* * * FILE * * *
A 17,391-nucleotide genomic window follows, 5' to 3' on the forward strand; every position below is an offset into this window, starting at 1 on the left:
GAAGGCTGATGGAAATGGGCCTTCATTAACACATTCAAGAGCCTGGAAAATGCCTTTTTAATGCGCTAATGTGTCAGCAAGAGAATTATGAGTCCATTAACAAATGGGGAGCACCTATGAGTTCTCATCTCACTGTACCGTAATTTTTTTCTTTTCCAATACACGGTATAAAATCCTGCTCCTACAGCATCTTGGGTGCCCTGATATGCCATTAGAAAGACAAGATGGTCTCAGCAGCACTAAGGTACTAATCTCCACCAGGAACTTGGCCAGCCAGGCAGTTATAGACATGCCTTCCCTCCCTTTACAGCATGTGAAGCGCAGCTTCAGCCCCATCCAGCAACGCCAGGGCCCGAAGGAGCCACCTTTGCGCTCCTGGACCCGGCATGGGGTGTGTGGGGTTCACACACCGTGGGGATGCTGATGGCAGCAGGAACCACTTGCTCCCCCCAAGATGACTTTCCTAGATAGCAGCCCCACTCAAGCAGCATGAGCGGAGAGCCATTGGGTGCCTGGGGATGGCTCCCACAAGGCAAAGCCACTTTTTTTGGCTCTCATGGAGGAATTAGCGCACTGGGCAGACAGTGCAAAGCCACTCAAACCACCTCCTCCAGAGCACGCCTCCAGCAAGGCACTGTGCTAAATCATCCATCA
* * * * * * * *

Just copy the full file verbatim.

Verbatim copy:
A 17,391-nucleotide genomic window follows, 5' to 3' on the forward strand; every position below is an offset into this window, starting at 1 on the left:
GAAGGCTGATGGAAATGGGCCTTCATTAACACATTCAAGAGCCTGGAAAATGCCTTTTTAATGCGCTAATGTGTCAGCAAGAGAATTATGAGTCCATTAACAAATGGGGAGCACCTATGAGTTCTCATCTCACTGTACCGTAATTTTTTTCTTTTCCAATACACGGTATAAAATCCTGCTCCTACAGCATCTTGGGTGCCCTGATATGCCATTAGAAAGACAAGATGGTCTCAGCAGCACTAAGGTACTAATCTCCACCAGGAACTTGGCCAGCCAGGCAGTTATAGACATGCCTTCCCTCCCTTTACAGCATGTGAAGCGCAGCTTCAGCCCCATCCAGCAACGCCAGGGCCCGAAGGAGCCACCTTTGCGCTCCTGGACCCGGCATGGGGTGTGTGGGGTTCACACACCGTGGGGATGCTGATGGCAGCAGGAACCACTTGCTCCCCCCAAGATGACTTTCCTAGATAGCAGCCCCACTCAAGCAGCATGAGCGGAGAGCCATTGGGTGCCTGGGGATGGCTCCCACAAGGCAAAGCCACTTTTTTTGGCTCTCATGGAGGAATTAGCGCACTGGGCAGACAGTGCAAAGCCACTCAAACCACCTCCTCCAGAGCACGCCTCCAGCAAGGCACTGTGCTAAATCATCCATCA